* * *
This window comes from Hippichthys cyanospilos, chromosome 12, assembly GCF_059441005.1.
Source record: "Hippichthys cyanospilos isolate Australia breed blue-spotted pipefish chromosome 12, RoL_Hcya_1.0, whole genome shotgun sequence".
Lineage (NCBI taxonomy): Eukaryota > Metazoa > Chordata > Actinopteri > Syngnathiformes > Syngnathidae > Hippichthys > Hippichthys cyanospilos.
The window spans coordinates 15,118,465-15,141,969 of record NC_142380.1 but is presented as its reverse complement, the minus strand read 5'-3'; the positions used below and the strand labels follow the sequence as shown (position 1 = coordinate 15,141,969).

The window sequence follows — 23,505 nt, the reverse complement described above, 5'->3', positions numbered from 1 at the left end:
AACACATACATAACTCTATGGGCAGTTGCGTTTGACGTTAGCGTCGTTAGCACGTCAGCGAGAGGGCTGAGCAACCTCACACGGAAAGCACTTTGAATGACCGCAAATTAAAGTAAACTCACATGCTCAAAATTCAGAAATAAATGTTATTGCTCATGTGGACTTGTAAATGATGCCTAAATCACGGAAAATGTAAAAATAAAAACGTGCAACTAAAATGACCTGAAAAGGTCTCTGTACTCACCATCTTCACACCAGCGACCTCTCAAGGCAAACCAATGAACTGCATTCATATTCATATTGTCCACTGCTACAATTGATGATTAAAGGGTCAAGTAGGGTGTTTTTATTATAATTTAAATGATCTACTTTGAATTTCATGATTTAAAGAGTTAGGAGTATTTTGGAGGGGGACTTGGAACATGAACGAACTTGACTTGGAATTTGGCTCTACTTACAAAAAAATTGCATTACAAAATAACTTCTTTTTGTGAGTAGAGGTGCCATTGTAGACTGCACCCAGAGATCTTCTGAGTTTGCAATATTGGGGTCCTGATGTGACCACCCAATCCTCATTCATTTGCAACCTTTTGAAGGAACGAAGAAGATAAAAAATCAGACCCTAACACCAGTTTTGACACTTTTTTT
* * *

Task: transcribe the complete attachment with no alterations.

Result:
This window comes from Hippichthys cyanospilos, chromosome 12, assembly GCF_059441005.1.
Source record: "Hippichthys cyanospilos isolate Australia breed blue-spotted pipefish chromosome 12, RoL_Hcya_1.0, whole genome shotgun sequence".
Lineage (NCBI taxonomy): Eukaryota > Metazoa > Chordata > Actinopteri > Syngnathiformes > Syngnathidae > Hippichthys > Hippichthys cyanospilos.
The window spans coordinates 15,118,465-15,141,969 of record NC_142380.1 but is presented as its reverse complement, the minus strand read 5'-3'; the positions used below and the strand labels follow the sequence as shown (position 1 = coordinate 15,141,969).

The window sequence follows — 23,505 nt, the reverse complement described above, 5'->3', positions numbered from 1 at the left end:
AACACATACATAACTCTATGGGCAGTTGCGTTTGACGTTAGCGTCGTTAGCACGTCAGCGAGAGGGCTGAGCAACCTCACACGGAAAGCACTTTGAATGACCGCAAATTAAAGTAAACTCACATGCTCAAAATTCAGAAATAAATGTTATTGCTCATGTGGACTTGTAAATGATGCCTAAATCACGGAAAATGTAAAAATAAAAACGTGCAACTAAAATGACCTGAAAAGGTCTCTGTACTCACCATCTTCACACCAGCGACCTCTCAAGGCAAACCAATGAACTGCATTCATATTCATATTGTCCACTGCTACAATTGATGATTAAAGGGTCAAGTAGGGTGTTTTTATTATAATTTAAATGATCTACTTTGAATTTCATGATTTAAAGAGTTAGGAGTATTTTGGAGGGGGACTTGGAACATGAACGAACTTGACTTGGAATTTGGCTCTACTTACAAAAAAATTGCATTACAAAATAACTTCTTTTTGTGAGTAGAGGTGCCATTGTAGACTGCACCCAGAGATCTTCTGAGTTTGCAATATTGGGGTCCTGATGTGACCACCCAATCCTCATTCATTTGCAACCTTTTGAAGGAACGAAGAAGATAAAAAATCAGACCCTAACACCAGTTTTGACACTTTTTTT